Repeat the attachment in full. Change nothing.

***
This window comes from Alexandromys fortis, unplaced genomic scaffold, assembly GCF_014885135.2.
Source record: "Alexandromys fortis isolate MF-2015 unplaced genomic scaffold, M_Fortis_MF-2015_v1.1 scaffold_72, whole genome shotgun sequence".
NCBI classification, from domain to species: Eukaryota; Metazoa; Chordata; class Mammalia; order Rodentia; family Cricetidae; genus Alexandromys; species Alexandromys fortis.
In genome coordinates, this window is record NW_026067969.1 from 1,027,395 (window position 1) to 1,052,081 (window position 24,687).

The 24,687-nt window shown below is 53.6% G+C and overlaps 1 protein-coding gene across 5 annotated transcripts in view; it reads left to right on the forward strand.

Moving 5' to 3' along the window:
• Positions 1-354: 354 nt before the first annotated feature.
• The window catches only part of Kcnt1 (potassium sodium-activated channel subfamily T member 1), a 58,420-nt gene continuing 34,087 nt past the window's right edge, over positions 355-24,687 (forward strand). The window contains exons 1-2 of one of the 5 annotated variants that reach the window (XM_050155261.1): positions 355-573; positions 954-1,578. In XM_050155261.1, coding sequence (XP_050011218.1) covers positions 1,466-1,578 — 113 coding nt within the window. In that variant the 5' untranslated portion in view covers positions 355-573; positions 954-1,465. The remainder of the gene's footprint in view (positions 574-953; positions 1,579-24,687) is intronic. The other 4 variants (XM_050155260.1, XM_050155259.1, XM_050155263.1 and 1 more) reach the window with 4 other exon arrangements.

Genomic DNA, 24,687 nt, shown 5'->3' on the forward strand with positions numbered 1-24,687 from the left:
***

This window comes from Alexandromys fortis, unplaced genomic scaffold, assembly GCF_014885135.2.
Source record: "Alexandromys fortis isolate MF-2015 unplaced genomic scaffold, M_Fortis_MF-2015_v1.1 scaffold_72, whole genome shotgun sequence".
NCBI classification, from domain to species: Eukaryota; Metazoa; Chordata; class Mammalia; order Rodentia; family Cricetidae; genus Alexandromys; species Alexandromys fortis.
In genome coordinates, this window is record NW_026067969.1 from 1,027,395 (window position 1) to 1,052,081 (window position 24,687).

The 24,687-nt window shown below is 53.6% G+C and overlaps 1 protein-coding gene across 5 annotated transcripts in view; it reads left to right on the forward strand.

Moving 5' to 3' along the window:
• Positions 1-354: 354 nt before the first annotated feature.
• The window catches only part of Kcnt1 (potassium sodium-activated channel subfamily T member 1), a 58,420-nt gene continuing 34,087 nt past the window's right edge, over positions 355-24,687 (forward strand). The window contains exons 1-2 of one of the 5 annotated variants that reach the window (XM_050155261.1): positions 355-573; positions 954-1,578. In XM_050155261.1, coding sequence (XP_050011218.1) covers positions 1,466-1,578 — 113 coding nt within the window. In that variant the 5' untranslated portion in view covers positions 355-573; positions 954-1,465. The remainder of the gene's footprint in view (positions 574-953; positions 1,579-24,687) is intronic. The other 4 variants (XM_050155260.1, XM_050155259.1, XM_050155263.1 and 1 more) reach the window with 4 other exon arrangements.

Genomic DNA, 24,687 nt, shown 5'->3' on the forward strand with positions numbered 1-24,687 from the left: